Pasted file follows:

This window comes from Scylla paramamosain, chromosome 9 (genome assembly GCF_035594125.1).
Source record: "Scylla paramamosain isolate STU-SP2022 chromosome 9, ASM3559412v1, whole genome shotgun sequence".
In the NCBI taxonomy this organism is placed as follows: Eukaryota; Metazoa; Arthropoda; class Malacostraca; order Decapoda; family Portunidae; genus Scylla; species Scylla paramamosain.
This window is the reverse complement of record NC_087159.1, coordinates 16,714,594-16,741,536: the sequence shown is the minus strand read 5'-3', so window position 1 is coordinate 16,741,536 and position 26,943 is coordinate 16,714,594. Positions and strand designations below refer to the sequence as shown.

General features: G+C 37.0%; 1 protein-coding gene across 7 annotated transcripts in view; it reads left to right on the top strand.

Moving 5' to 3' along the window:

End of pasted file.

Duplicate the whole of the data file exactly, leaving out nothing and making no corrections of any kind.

This window comes from Scylla paramamosain, chromosome 9 (genome assembly GCF_035594125.1).
Source record: "Scylla paramamosain isolate STU-SP2022 chromosome 9, ASM3559412v1, whole genome shotgun sequence".
In the NCBI taxonomy this organism is placed as follows: Eukaryota; Metazoa; Arthropoda; class Malacostraca; order Decapoda; family Portunidae; genus Scylla; species Scylla paramamosain.
This window is the reverse complement of record NC_087159.1, coordinates 16,714,594-16,741,536: the sequence shown is the minus strand read 5'-3', so window position 1 is coordinate 16,741,536 and position 26,943 is coordinate 16,714,594. Positions and strand designations below refer to the sequence as shown.

General features: G+C 37.0%; 1 protein-coding gene across 7 annotated transcripts in view; it reads left to right on the top strand.

Moving 5' to 3' along the window: